Kenny recently became the subject of a Private Eye article:

Meanwhile, fellow conspiracy nut Anna Brees has also come under further fire from the national press. 

In one of the damning articles, this time published by The Guardian, the paper said: “Brees has given extensive airtime to dissemination of baseless conspiracy theories about links between 5G technology and Covid-19 and has posted about “just asking questions” concerning Pizzagate, the baseless QAnon theory that led to real-world violence and harassment. YouTube confirmed that it had acted on a number of occasions to remove footage posted by Brees for breaching guidelines on medical misinformation.”


Brees denied spreading conspiracy theories, claiming that she had “never once promoted 5G or an anti-vaccination agenda”. 

This, however, is quickly proven to be a lie when looking back at her media posts and videos. 

She has since been slammed by Mike Tarraga, whom she ‘exploited’ to profit from his book, with the abuse victim calling her a ‘scammer’ and accusing her of copyright theft.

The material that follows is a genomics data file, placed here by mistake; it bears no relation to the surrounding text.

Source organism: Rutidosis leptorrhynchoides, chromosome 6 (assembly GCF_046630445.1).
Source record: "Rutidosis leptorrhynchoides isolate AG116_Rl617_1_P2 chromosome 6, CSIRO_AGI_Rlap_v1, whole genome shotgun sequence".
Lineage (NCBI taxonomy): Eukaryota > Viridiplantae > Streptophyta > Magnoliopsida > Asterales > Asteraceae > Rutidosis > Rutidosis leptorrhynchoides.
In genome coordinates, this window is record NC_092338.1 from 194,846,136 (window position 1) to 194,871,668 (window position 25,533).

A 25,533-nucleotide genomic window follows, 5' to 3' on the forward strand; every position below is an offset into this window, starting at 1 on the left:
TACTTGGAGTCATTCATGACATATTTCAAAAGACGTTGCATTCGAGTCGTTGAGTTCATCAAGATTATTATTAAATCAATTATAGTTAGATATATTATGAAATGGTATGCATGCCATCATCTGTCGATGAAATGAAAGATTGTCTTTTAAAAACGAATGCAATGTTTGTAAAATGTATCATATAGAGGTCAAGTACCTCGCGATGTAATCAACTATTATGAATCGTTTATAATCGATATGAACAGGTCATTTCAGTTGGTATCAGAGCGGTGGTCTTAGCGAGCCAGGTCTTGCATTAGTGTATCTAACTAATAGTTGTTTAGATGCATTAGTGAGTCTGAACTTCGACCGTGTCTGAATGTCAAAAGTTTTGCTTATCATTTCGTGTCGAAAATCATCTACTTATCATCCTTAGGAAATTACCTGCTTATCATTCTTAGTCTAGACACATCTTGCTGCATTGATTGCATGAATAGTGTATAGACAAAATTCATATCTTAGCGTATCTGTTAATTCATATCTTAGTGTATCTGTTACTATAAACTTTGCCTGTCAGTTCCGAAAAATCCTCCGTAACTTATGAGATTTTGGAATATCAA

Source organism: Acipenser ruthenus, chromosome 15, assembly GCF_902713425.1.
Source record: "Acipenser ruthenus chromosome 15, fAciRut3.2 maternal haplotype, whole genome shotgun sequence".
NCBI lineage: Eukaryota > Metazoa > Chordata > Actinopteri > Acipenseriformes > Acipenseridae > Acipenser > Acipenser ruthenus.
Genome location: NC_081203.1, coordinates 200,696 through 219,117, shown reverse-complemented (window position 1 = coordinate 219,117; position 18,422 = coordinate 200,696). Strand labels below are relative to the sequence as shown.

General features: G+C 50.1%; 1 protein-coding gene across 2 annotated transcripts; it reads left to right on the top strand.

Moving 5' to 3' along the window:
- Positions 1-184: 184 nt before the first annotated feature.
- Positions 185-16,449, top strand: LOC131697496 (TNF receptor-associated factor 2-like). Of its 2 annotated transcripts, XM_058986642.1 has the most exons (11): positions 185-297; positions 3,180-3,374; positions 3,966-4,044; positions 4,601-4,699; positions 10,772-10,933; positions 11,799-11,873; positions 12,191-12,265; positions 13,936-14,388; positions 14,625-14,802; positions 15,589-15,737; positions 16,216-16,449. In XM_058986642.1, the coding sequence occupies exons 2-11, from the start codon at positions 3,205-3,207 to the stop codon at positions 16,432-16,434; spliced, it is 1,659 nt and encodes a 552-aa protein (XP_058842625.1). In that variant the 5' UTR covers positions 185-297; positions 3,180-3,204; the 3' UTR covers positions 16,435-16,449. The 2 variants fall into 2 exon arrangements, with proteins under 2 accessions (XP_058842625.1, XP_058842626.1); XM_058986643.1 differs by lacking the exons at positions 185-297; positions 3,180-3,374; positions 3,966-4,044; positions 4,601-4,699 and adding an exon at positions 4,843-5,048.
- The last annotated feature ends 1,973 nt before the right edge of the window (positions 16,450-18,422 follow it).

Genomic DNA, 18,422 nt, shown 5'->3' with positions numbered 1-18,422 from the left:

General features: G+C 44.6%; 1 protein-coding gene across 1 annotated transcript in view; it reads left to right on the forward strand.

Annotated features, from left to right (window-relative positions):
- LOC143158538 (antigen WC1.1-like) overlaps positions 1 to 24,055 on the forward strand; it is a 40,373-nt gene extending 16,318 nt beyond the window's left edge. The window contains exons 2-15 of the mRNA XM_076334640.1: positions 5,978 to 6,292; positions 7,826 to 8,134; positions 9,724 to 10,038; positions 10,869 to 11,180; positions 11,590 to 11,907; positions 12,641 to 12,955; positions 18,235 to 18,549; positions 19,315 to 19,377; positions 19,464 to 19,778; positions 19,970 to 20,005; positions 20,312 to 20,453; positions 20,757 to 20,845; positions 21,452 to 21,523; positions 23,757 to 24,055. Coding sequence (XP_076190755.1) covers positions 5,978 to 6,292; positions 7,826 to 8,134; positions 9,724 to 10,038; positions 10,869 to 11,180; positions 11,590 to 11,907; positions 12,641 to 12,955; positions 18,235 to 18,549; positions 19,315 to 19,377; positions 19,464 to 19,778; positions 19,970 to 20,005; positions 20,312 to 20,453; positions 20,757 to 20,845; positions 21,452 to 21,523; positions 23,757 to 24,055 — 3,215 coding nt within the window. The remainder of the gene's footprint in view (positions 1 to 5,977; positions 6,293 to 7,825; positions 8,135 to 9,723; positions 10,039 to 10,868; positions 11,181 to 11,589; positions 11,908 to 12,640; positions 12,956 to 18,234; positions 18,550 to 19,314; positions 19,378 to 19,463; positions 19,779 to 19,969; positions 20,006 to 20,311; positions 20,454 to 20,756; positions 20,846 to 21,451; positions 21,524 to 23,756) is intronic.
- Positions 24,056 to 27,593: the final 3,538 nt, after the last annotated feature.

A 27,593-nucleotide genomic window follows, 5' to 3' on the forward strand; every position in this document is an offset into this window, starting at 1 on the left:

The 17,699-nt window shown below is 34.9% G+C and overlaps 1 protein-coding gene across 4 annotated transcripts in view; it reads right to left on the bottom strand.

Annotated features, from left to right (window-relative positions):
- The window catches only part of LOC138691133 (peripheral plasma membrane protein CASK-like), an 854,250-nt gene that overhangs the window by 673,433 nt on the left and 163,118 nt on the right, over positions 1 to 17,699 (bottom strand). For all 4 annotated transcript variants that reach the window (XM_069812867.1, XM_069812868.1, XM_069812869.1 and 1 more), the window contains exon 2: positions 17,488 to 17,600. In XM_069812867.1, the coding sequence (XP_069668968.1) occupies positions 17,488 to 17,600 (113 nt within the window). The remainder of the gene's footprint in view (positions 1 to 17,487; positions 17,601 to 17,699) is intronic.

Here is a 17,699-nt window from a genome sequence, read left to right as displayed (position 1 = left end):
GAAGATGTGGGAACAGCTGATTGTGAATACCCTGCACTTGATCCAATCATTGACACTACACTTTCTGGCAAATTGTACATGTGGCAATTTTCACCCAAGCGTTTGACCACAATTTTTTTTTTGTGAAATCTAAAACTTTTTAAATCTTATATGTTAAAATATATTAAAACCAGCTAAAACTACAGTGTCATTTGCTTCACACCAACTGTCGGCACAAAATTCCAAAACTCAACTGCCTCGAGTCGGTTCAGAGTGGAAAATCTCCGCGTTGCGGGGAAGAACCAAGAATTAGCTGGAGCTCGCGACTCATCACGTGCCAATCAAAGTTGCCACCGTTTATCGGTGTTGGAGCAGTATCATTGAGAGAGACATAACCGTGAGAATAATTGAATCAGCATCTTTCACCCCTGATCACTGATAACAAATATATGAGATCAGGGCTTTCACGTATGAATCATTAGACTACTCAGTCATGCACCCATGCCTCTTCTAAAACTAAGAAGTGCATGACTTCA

Brees, who was criticised for jumping to Jeremy Corbyn’s defence and communicating with far-left antisemitic website ‘The Canary’, currently makes money from various sources, including the subscription site Patreon, from which she rakes in over £2,000 per month by duping her followers with disinformation. 

On Patreon, Anna claims to her paying subscribers that: “My mission is to protect children, hold the media to account, and expose corruption. Every penny you donate here, will be spent on that”.


Yet she has so far failed to provide any evidence that she has ever ‘protected’ children, and has not exposed corruption through her channel.

Recently, Brees was mocked for lying that her campaigning had led to school children in Wales being able to return to school without social distancing – despite it having nothing to do with her, but rather the government’s decision following a reduction in Covid cases. This fact was also confirmed in the article that Brees foolishly included in her self-congratulatory tweet: